Even though it seemed like the Lakers had control of the tempo of the game for the majority of the first half, the score after the first two quarters was still quite close. With 24 minutes left to play, Los Angeles was leading the Nuggets 48-42.

Third Quarter

The Lakers opened the third quarter looking to establish a bit more comfort against a Nuggets team that simply refused to give up. Bryant, after looking to play the role of distributor in the first half, was certainly looking more for his shot in the third quarter. He opened the third with a long three-point shot that didn’t fall, but was able to hit a few shots as the quarter progressed. Los Angeles also got a boost from Metta World Peace, who hit a big three-point basket that pushed the Lakers lead to double digits.

Los Angeles was able to push their lead to 13 halfway through the quarter. One of the reasons for the team’s success were the contributions from players besides Bryant. World Peace, who had been playing very well before being suspended, seemed to pick up right where he left off. He hit several big shots, including a rather unbelievable fading jumper from the elbow that further pushed the Lakers ahead.

Still, as they had done so many times before, the Nuggets refused to quit. The Lakers certainly seemed to be a bit complacent after building a double-digit lead, and Denver took advantage. Los Angeles was a team that had given up big leads on numerous occasions in the regular season, and were hoping to avoid this fate in Game 7.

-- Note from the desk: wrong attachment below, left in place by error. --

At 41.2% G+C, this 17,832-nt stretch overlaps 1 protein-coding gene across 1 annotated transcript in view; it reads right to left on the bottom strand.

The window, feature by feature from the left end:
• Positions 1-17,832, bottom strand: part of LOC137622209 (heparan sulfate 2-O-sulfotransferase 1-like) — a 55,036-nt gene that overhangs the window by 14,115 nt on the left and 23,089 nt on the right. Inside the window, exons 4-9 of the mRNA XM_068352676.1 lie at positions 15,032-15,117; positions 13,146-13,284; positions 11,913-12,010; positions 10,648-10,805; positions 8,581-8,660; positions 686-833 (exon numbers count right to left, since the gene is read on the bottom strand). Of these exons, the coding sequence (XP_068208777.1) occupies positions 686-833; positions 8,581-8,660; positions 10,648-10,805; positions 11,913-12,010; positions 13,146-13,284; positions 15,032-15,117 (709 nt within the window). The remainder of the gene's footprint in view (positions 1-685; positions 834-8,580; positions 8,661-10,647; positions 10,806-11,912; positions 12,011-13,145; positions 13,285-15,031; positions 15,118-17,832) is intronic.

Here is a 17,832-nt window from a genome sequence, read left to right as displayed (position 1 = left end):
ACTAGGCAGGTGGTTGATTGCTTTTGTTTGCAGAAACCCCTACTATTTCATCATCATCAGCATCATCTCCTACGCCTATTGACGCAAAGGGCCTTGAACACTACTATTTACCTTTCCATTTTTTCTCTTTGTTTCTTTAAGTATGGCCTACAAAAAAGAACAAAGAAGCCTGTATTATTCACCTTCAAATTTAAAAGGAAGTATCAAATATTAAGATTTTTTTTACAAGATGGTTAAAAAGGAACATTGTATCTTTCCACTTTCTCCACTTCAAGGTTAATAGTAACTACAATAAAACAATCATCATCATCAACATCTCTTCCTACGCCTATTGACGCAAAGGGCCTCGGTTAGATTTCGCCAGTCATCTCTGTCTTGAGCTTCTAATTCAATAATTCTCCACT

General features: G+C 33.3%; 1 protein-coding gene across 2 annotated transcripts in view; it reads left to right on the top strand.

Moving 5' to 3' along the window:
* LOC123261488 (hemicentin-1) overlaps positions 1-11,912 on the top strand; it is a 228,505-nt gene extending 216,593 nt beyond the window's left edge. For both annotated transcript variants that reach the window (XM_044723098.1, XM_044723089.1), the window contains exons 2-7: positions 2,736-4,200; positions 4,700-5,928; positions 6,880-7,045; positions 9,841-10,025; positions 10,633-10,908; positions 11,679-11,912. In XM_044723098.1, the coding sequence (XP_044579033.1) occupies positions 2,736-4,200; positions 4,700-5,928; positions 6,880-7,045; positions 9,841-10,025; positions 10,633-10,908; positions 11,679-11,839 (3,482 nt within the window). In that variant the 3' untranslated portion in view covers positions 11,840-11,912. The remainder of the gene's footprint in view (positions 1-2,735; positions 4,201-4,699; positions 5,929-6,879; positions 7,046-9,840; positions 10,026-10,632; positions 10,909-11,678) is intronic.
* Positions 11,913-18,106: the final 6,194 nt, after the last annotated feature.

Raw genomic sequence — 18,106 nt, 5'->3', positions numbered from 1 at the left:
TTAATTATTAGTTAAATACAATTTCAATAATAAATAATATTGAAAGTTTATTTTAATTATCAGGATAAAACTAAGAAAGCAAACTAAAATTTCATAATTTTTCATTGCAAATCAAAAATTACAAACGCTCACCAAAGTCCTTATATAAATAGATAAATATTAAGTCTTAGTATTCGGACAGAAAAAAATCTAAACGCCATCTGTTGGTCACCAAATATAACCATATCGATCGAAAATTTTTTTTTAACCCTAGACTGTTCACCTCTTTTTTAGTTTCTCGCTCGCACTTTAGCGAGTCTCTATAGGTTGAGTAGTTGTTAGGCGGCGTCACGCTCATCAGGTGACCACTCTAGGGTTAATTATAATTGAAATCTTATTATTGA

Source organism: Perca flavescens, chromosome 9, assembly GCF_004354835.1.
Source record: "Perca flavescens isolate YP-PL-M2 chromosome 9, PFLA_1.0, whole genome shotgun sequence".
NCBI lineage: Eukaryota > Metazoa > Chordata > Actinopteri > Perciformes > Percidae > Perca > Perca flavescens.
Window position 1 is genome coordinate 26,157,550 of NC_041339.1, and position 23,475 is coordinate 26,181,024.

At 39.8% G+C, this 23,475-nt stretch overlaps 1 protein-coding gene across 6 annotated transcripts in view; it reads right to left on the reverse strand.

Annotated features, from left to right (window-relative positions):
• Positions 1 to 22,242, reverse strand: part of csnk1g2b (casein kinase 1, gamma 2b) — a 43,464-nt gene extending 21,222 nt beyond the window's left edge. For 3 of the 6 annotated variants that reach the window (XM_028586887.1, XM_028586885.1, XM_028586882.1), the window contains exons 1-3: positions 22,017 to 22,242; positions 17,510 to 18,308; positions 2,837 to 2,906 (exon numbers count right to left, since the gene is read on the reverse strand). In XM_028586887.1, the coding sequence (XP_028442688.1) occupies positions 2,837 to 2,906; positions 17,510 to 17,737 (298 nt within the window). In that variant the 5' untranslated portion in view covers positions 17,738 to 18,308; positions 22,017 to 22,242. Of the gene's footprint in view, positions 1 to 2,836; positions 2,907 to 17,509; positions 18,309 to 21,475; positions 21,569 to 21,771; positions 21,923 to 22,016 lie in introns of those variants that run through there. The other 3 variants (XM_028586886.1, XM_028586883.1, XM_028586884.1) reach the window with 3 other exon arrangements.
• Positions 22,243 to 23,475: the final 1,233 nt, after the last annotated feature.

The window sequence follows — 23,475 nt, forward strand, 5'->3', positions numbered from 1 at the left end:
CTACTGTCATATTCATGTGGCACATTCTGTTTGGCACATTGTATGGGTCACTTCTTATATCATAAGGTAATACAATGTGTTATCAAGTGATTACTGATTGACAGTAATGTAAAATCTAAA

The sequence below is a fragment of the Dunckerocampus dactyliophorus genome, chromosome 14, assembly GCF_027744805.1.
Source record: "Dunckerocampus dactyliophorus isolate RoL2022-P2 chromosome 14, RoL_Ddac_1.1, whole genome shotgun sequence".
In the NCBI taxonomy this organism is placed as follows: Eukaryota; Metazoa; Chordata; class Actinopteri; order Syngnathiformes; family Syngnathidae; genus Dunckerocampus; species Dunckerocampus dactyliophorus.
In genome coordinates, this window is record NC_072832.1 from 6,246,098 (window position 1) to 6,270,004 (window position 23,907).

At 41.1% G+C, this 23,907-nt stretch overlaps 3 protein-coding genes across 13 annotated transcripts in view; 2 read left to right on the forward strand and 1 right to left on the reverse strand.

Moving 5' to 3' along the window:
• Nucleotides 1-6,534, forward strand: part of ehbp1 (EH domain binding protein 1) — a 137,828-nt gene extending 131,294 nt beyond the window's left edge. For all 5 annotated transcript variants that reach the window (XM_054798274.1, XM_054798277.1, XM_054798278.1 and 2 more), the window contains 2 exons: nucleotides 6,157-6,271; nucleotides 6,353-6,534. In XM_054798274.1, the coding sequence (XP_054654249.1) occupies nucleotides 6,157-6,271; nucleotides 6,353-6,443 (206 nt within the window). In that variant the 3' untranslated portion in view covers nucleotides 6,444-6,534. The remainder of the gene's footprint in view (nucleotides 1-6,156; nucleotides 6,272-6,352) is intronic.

With the Lakers seemingly in control, Ty Lawson led the Nuggets back. After torching Los Angeles in Game 6, Lawson brought Denver back late in the third. Denver put together a 9-0 run and found themselves once again tied. To make matters worse for L.A., they began to miss crucial free throws with the quarter winding down. The Lakers were suddenly unable to get anything going on offense and were giving up easy shots on defense, all the things they did wrong in the previous two games. With just 12 minutes left in the season for one of these teams, Los Angeles led Denver 69-68.

Fourth Quarter

After allowing Denver to crawl back into the game in the third, the Lakers watched them overtake them early in the fourth. The Nuggets were out-hustling L.A. and beating them to nearly every loose ball. With less than two minutes gone in the final quarter, an Al Harrington three-pointer gave the Nuggets their biggest lead of the game. The crowd at the Staples Center was eerily quiet as the Lakers seemed punch-drunk. There’s no question that the Nuggets had done a far superior job of adjusting to the Lakers than the other way around.